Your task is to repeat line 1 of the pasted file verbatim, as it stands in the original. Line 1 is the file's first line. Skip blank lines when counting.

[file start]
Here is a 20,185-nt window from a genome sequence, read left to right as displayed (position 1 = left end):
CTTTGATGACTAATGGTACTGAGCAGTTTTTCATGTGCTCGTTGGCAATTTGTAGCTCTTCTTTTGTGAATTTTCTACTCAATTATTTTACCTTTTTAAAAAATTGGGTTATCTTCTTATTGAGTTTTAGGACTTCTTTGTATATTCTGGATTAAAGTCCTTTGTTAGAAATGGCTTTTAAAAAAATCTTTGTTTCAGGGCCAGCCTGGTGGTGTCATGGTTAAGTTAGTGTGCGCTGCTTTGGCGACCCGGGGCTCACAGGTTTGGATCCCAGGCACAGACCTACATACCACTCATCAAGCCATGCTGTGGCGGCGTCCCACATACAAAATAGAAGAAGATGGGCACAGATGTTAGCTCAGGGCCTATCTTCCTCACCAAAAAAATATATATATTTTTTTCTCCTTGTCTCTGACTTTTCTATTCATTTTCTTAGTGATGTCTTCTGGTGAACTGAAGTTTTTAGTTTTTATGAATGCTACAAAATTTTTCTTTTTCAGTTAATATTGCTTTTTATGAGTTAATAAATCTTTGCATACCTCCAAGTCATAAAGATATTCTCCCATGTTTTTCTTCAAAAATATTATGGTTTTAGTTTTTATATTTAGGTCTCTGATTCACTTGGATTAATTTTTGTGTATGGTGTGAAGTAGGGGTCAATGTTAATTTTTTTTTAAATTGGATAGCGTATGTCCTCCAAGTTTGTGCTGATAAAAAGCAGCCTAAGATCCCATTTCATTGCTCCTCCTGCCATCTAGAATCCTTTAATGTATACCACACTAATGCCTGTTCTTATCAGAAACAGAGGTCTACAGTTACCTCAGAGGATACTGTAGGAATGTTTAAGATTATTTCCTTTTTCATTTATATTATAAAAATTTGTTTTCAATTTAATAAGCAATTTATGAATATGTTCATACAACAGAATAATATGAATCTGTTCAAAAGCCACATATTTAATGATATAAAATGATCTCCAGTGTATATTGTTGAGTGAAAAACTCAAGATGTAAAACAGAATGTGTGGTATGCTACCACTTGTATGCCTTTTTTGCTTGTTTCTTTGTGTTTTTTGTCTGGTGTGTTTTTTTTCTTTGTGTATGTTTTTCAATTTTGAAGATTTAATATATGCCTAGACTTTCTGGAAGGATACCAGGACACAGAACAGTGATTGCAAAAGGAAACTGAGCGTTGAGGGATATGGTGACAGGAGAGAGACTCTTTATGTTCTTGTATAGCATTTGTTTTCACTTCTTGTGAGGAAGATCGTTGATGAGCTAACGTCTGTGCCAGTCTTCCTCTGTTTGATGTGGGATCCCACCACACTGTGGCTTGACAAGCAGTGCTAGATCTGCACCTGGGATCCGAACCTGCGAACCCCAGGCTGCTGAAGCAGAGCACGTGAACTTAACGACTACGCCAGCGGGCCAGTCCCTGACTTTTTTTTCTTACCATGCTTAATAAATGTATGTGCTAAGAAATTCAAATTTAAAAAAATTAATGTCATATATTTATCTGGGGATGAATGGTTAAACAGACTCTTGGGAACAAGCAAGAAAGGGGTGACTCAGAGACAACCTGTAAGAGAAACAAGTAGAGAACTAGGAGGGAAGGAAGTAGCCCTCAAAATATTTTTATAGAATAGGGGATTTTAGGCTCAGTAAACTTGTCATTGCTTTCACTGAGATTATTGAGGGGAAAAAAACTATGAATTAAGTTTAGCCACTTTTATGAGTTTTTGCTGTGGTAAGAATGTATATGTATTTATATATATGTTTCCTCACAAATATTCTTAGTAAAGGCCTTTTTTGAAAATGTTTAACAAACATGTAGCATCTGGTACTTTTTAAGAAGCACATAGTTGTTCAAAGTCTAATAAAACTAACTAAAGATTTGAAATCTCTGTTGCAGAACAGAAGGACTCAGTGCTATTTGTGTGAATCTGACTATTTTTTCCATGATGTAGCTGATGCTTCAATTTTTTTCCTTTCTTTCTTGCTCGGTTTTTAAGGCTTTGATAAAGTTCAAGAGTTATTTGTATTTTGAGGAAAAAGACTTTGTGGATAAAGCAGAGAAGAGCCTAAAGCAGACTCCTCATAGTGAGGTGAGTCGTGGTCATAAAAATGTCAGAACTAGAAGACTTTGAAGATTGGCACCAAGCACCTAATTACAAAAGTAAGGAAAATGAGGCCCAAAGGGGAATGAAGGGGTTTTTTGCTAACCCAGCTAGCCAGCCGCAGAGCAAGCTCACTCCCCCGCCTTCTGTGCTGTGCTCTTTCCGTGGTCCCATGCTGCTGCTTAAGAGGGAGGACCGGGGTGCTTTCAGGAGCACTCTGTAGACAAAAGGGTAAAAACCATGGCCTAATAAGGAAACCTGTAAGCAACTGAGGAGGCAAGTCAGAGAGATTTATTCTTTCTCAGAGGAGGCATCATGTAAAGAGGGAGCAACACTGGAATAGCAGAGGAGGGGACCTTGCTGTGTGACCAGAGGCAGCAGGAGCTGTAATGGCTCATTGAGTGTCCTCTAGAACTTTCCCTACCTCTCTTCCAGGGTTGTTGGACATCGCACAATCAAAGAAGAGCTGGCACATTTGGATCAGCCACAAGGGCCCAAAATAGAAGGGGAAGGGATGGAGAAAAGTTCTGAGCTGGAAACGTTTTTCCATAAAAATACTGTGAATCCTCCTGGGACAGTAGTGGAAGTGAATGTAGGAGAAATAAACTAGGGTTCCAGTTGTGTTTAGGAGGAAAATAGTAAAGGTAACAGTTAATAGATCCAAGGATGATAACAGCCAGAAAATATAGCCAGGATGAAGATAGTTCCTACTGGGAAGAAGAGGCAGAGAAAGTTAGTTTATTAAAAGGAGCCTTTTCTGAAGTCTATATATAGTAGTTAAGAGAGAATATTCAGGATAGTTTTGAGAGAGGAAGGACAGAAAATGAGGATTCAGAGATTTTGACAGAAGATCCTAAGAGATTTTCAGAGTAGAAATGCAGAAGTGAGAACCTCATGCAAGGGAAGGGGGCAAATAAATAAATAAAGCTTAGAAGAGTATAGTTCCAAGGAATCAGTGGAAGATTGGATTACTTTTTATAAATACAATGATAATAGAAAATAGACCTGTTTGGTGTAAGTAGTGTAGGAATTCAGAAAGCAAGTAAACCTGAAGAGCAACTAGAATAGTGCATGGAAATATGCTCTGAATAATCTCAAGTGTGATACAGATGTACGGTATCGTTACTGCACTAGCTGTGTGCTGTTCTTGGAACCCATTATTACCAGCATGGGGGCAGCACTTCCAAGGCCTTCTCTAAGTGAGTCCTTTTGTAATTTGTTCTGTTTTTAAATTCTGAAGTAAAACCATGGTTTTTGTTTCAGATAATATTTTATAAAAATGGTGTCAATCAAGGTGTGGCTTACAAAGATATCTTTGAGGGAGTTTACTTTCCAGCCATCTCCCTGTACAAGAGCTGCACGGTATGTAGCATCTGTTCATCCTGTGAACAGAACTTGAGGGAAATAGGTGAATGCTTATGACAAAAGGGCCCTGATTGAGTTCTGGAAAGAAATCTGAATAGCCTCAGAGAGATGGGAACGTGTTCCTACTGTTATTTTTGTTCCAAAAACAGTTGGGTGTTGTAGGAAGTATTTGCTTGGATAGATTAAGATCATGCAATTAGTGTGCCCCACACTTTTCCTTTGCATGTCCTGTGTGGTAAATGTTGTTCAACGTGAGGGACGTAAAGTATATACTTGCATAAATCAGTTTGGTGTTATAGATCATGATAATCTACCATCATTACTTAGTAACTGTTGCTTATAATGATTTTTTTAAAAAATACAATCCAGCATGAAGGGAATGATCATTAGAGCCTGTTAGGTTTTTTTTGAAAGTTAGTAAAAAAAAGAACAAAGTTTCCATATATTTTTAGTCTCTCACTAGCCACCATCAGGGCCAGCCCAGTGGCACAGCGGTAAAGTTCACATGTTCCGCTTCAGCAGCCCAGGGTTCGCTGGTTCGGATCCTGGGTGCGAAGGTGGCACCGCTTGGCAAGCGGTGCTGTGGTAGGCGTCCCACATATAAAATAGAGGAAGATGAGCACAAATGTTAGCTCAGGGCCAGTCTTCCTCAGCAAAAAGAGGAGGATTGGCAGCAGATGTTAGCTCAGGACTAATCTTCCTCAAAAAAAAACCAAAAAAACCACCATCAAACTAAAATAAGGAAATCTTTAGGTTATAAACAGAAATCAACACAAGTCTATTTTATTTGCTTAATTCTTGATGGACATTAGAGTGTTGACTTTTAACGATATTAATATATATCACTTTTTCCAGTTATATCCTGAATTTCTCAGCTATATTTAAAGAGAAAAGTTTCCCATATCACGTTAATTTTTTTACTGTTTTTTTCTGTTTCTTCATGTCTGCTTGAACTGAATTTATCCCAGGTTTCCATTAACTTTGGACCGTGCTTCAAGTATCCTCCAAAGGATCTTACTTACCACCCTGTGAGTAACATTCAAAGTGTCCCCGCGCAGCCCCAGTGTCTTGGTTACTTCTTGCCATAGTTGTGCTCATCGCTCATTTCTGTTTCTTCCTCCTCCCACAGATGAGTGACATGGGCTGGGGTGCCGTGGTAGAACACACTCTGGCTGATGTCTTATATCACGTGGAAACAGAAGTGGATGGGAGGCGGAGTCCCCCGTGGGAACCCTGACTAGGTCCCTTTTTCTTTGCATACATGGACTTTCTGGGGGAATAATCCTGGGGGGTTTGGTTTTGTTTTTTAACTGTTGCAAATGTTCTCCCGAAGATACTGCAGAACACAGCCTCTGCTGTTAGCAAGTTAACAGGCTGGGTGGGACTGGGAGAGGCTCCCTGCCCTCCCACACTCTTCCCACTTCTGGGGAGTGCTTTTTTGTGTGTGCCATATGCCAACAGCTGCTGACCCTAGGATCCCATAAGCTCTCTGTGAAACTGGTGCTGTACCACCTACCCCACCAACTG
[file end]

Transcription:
Here is a 20,185-nt window from a genome sequence, read left to right as displayed (position 1 = left end):